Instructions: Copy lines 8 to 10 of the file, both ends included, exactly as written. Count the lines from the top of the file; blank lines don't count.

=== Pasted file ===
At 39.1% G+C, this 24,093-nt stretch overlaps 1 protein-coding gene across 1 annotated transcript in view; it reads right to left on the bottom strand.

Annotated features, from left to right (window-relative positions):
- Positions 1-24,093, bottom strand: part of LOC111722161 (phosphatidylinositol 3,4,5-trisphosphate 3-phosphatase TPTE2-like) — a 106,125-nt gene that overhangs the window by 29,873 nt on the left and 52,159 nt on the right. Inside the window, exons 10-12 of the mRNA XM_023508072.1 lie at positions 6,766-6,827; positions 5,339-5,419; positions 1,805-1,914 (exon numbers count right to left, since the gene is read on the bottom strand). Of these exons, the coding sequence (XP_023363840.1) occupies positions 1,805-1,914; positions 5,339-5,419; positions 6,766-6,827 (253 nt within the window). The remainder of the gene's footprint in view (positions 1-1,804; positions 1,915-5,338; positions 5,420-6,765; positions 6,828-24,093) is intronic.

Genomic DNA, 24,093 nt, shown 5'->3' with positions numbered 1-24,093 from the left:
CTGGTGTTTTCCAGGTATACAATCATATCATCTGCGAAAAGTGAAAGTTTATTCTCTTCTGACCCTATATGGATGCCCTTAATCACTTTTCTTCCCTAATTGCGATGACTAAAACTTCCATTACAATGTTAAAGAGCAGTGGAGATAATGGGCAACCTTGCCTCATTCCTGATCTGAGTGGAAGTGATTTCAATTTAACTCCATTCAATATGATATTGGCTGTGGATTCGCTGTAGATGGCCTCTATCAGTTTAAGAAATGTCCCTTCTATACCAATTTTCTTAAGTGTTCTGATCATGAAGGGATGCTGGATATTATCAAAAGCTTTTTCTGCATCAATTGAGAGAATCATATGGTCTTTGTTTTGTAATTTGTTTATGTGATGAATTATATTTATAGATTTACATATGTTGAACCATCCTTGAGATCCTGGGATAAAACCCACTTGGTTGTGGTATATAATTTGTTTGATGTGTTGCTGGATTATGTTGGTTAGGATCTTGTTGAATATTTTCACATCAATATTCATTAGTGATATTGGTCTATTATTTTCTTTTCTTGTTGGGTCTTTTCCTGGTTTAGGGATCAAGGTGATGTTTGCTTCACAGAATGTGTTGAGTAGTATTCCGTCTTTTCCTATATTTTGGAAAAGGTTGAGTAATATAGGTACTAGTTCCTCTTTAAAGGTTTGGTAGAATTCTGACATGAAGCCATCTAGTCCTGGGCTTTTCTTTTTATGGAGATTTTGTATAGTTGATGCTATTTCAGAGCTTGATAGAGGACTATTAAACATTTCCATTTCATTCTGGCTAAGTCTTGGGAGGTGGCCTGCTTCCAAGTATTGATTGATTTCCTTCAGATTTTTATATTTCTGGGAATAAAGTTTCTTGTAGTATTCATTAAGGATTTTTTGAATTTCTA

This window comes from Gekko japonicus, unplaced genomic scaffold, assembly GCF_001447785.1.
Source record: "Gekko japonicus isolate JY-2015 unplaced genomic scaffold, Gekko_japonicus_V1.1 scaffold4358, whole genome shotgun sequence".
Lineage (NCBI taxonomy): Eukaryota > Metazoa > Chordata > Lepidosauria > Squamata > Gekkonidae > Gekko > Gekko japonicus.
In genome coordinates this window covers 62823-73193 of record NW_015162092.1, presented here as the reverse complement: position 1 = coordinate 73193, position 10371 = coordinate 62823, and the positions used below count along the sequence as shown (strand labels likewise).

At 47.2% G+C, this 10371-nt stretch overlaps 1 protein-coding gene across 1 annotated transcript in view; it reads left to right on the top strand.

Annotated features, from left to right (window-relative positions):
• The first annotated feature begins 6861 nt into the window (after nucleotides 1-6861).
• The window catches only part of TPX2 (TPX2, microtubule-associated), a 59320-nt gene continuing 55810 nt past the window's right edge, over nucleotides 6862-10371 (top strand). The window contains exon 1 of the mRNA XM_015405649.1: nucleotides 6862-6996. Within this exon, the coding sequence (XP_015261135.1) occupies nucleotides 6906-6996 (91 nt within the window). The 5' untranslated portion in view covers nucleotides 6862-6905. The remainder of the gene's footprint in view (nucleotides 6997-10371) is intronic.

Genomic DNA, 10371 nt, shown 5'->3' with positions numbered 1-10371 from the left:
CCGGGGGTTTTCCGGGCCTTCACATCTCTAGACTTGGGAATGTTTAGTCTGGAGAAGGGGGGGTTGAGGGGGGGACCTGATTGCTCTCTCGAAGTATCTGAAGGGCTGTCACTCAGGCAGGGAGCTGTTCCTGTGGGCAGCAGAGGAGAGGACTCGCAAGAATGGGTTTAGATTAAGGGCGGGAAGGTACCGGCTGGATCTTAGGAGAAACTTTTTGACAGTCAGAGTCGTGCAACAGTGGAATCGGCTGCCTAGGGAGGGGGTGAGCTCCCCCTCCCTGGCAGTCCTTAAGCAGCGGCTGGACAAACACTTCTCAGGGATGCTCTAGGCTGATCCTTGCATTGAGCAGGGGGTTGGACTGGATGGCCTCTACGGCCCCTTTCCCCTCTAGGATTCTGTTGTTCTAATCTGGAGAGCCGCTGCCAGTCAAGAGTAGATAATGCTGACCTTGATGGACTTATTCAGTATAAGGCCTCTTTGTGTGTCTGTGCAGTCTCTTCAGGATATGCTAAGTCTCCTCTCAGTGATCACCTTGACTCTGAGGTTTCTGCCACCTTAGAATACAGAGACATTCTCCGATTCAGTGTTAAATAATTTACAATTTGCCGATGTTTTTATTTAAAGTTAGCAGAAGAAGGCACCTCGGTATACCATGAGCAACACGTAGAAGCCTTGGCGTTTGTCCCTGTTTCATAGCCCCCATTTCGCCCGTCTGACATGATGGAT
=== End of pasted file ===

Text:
Lineage (NCBI taxonomy): Eukaryota > Metazoa > Chordata > Lepidosauria > Squamata > Gekkonidae > Gekko > Gekko japonicus.
In genome coordinates this window covers 62823-73193 of record NW_015162092.1, presented here as the reverse complement: position 1 = coordinate 73193, position 10371 = coordinate 62823, and the positions used below count along the sequence as shown (strand labels likewise).

At 47.2% G+C, this 10371-nt stretch overlaps 1 protein-coding gene across 1 annotated transcript in view; it reads left to right on the top strand.